by John Walters
Four years ago this week…
Do you think Putin will be going to The Miss Universe Pageant in November in Moscow – if so, will he become my new best friend?
— Donald J. Trump (@realDonaldTrump) June 19, 2013
On the season finale of Better Call Saul, vindictive and psychosomatic big brother Chuck McGill kicks over a lantern, intentionally. The next shot we see, from the exterior, is the ugliest home in Albuquerque in the first stages of going up in flames.
Having been handed a “Get Out of Our Lives” $3 million check from Howard Hamlin (with a promise of two more to come), and having told his little brother, “Don’t take this the wrong way, but you have never meant that much to me,” and having already been embarrassed in front of his ex-wife, there was no future for Chuck. Kudos to writer Gennifer Hutchison for the flashback at the opening of the episode with Chuck and Jimmy in a tent, reading by lantern.
The big question for next year? Who gets all of that Hamlin money Chuck has left? Is Jimmy in the will (NO!) and will he contest it?
p.s. Did you notice in last week’s penultimate show of the season as Jimmy was giving the hard sell to the ladies at Sandpiper what movie was playing in the background? Night of The Hunter. There was Jimmy fooling an audience of rapt believers as a black-and-white charlatan in the background, played by Robert Mitchum, did the same. Vince Gilligan and Peter Gould reward you for paying attention.
2. Otto Warmbier
The death of University of Virginia student Otto Warmbier, after 17 months in captivity in North Korea, is a deadly reminder that not all countries have the same idea of justice. Warmbier, then 20, was traveling in China in December of 2015 when he signed up for a five-day tour of North Korea through a Chinese company that promoted their excursions as “budget travel to destinations your mother would rather you stayed away from.”
What came next, after Warmbier ripped down a propaganda poster, probably to bring home as a keepsake, was basically a hybrid of The Island and Brokedown Palace.
There is no happy ending here, and the weird part is that North Korea still holds three Americans in jail.
3. Eager Beavers
The Oregon State baseball team has won 23 games in a row…for the second time this season. The Beavers routed LSU 13-1 at the College World Series yesterday to move to an unearthly 56-4 on the season and 2-0 since the CWS launched in Omaha.
Adding a layer of awkwardness and bizarre to the Beavers’ odyssey is that they’ve won their last seven without their ace, Luke Heimlich, who removed himself from the team (for the postseason) after it came to light that he had molested a four year-old family member a few years back. The lefty was 11-1 and led the nation in both ERA (0.76) and WHIP (0.78) when he took himself out of the rotation earlier this month.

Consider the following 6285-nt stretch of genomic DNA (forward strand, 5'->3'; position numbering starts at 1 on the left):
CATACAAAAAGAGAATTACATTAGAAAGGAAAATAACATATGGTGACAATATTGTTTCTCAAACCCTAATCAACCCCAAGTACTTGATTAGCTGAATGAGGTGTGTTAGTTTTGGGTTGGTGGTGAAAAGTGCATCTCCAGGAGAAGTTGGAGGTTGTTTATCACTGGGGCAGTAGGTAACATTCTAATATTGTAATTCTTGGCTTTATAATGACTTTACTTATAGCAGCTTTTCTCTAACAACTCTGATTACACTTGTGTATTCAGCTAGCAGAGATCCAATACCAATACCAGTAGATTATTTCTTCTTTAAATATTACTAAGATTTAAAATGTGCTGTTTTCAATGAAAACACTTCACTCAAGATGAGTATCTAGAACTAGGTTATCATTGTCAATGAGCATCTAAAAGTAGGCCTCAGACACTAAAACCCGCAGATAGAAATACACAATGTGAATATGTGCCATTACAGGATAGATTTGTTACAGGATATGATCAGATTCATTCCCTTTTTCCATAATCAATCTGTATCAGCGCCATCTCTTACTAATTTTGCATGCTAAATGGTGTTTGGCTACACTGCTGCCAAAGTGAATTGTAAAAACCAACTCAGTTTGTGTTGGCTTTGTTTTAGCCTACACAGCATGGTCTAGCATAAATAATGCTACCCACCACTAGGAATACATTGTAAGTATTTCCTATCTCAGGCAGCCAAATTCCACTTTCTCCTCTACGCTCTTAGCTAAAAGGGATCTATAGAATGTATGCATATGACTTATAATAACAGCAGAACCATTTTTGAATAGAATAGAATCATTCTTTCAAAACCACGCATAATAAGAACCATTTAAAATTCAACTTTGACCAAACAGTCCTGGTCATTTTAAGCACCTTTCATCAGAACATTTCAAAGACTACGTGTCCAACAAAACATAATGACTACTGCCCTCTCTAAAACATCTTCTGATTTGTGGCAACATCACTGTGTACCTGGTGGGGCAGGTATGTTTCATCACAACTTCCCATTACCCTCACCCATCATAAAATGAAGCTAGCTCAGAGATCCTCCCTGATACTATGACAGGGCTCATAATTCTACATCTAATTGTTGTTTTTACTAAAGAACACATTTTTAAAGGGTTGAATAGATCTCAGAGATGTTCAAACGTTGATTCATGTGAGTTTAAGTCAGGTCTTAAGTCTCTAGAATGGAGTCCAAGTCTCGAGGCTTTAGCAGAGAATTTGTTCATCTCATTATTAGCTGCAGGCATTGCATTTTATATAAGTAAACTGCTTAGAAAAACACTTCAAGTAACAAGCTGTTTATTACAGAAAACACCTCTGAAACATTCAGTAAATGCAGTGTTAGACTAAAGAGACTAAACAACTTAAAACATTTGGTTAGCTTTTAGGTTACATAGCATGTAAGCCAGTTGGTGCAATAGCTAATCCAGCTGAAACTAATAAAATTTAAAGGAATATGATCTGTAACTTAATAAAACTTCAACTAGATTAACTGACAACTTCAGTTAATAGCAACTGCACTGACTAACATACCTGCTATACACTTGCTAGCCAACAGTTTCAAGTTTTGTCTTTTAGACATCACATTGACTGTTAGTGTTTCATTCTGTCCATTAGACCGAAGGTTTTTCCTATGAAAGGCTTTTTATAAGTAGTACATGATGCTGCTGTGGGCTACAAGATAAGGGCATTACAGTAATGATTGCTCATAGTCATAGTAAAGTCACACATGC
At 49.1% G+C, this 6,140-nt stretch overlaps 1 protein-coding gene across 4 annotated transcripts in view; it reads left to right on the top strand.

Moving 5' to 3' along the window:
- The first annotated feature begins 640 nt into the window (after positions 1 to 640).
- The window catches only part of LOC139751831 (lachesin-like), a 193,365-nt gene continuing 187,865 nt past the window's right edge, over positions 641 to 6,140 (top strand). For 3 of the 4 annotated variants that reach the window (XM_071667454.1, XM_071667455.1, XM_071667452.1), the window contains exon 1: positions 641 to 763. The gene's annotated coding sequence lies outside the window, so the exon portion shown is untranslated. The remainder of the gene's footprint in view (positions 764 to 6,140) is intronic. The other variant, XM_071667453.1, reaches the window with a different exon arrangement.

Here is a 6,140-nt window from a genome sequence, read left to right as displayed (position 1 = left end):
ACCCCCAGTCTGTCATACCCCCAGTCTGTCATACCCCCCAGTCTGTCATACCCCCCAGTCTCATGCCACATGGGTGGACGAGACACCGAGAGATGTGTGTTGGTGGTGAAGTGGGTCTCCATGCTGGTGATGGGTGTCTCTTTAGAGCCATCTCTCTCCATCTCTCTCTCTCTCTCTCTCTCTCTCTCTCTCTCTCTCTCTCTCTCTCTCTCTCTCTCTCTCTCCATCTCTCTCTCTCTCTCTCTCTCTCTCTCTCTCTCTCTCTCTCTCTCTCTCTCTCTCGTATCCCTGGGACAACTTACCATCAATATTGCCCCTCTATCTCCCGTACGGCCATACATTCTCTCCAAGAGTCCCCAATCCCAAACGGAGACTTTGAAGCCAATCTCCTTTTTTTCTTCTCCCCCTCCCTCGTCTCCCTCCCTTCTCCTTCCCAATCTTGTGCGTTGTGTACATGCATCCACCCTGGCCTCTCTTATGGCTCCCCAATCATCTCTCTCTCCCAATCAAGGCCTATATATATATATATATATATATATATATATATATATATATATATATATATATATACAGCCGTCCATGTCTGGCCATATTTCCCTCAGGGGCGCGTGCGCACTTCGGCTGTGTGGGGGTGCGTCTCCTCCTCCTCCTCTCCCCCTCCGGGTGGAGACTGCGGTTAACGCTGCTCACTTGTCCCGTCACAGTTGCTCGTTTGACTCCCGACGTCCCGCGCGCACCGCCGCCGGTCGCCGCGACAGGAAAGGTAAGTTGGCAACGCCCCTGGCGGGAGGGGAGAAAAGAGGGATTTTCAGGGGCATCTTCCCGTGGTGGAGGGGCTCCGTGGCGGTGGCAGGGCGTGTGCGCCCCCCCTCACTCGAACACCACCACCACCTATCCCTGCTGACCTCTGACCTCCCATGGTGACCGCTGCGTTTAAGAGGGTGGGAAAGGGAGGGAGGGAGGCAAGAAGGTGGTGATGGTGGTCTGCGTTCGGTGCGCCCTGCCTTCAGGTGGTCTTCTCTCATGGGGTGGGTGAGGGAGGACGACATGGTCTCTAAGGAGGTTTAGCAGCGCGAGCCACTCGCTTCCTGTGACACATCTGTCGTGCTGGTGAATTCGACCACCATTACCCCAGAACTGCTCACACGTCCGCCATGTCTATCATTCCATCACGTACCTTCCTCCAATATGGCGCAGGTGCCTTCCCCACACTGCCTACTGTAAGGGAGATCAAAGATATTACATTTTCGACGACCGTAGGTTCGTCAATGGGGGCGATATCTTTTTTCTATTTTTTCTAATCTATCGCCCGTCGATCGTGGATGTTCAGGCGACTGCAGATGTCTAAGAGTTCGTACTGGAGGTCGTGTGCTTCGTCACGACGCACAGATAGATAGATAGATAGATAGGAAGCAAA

First baseman K.J. Harrison hit a grand slam in last night’s win, the first in the new TD Ameritrade Stadium during a CWS. The Beavers do not play again until Thursday.
The original European music festival, Glastonbury, kicks off tomorrow and runs through Sunday. On the bill: Radiohead, Lorde, Foo Fighters, Katy Perry, Kris Kristofferson, Haim, Ed Sheeran and Liam Gallagher.
The inception of this event took place in 1971 and featured David Bowie, Traffic, Melanie and, I shit you not, a band named The Worthy Farm Windf*ckers.
5. Another Pitch For The Sellout
Near the end of Paul Beatty‘s brilliant 2015 satire about race in America, the narrator, Bonbon, casually mentions that he put down his copy of Catch-22. That’s hardly a throwaway line, since in spirit and in tone I’ve never read a book that comes as close to Joseph Heller’s classic.
I can’t do justice to how shake-your-head, he-didn’t-just-write-that-did-he funny this book is, but the New York Times Book Review did a decent job of it. They’re also correct that the second half of the book cannot keep up with the promise of the first, but it’s not a steep drop-off and there are so many gems about race and hypocrisy (and The Little Rascals) within that you won’t mind.
If Spike Lee hasn’t already optioned the rights to this book, I don’t know why not.
He Stopped Loving Her Today
By April of 1980 country music legend George Jones had not had a No. 1 country single in six years. Then he released this song, written by Bobby Braddock and Curly Putnam, and not only did it skyrocket to No. 1 but remained there for 18 weeks.
Mets at Dodgers
10 p.m. ESPN
For those of us who have yet to watch rookie Cody Bellinger, who now has 21 home runs and is the West Coast’s answer to Aaron Judge.